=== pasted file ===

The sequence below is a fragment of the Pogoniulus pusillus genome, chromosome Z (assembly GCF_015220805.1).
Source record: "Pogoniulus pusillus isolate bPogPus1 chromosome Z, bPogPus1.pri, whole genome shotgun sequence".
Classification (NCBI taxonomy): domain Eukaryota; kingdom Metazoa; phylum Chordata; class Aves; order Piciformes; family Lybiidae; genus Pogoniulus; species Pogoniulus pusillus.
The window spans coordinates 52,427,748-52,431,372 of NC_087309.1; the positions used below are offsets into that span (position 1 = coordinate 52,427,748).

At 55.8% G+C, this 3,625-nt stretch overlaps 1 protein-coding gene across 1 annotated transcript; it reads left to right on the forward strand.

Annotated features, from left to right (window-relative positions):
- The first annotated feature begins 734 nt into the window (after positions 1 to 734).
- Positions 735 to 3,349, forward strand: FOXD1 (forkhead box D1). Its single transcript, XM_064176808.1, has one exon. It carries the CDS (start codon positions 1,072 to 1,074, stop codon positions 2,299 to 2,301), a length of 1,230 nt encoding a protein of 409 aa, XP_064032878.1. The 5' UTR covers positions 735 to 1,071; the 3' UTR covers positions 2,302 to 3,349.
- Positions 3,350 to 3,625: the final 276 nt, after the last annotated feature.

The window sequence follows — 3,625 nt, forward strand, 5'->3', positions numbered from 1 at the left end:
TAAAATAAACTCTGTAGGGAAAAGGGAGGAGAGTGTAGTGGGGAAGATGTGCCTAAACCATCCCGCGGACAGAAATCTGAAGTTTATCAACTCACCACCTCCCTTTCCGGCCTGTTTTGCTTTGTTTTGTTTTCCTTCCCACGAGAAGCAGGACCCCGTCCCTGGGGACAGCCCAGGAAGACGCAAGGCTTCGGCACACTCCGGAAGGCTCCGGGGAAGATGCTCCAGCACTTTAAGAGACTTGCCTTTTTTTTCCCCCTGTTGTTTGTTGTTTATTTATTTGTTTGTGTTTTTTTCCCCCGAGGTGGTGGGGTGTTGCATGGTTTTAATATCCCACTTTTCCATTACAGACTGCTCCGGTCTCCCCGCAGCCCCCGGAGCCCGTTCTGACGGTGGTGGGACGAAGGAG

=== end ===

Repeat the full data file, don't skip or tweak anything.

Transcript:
The sequence below is a fragment of the Pogoniulus pusillus genome, chromosome Z (assembly GCF_015220805.1).
Source record: "Pogoniulus pusillus isolate bPogPus1 chromosome Z, bPogPus1.pri, whole genome shotgun sequence".
Classification (NCBI taxonomy): domain Eukaryota; kingdom Metazoa; phylum Chordata; class Aves; order Piciformes; family Lybiidae; genus Pogoniulus; species Pogoniulus pusillus.
The window spans coordinates 52,427,748-52,431,372 of NC_087309.1; the positions used below are offsets into that span (position 1 = coordinate 52,427,748).

At 55.8% G+C, this 3,625-nt stretch overlaps 1 protein-coding gene across 1 annotated transcript; it reads left to right on the forward strand.

Annotated features, from left to right (window-relative positions):
- The first annotated feature begins 734 nt into the window (after positions 1 to 734).
- Positions 735 to 3,349, forward strand: FOXD1 (forkhead box D1). Its single transcript, XM_064176808.1, has one exon. It carries the CDS (start codon positions 1,072 to 1,074, stop codon positions 2,299 to 2,301), a length of 1,230 nt encoding a protein of 409 aa, XP_064032878.1. The 5' UTR covers positions 735 to 1,071; the 3' UTR covers positions 2,302 to 3,349.
- Positions 3,350 to 3,625: the final 276 nt, after the last annotated feature.

The window sequence follows — 3,625 nt, forward strand, 5'->3', positions numbered from 1 at the left end:
TAAAATAAACTCTGTAGGGAAAAGGGAGGAGAGTGTAGTGGGGAAGATGTGCCTAAACCATCCCGCGGACAGAAATCTGAAGTTTATCAACTCACCACCTCCCTTTCCGGCCTGTTTTGCTTTGTTTTGTTTTCCTTCCCACGAGAAGCAGGACCCCGTCCCTGGGGACAGCCCAGGAAGACGCAAGGCTTCGGCACACTCCGGAAGGCTCCGGGGAAGATGCTCCAGCACTTTAAGAGACTTGCCTTTTTTTTCCCCCTGTTGTTTGTTGTTTATTTATTTGTTTGTGTTTTTTTCCCCCGAGGTGGTGGGGTGTTGCATGGTTTTAATATCCCACTTTTCCATTACAGACTGCTCCGGTCTCCCCGCAGCCCCCGGAGCCCGTTCTGACGGTGGTGGGACGAAGGAG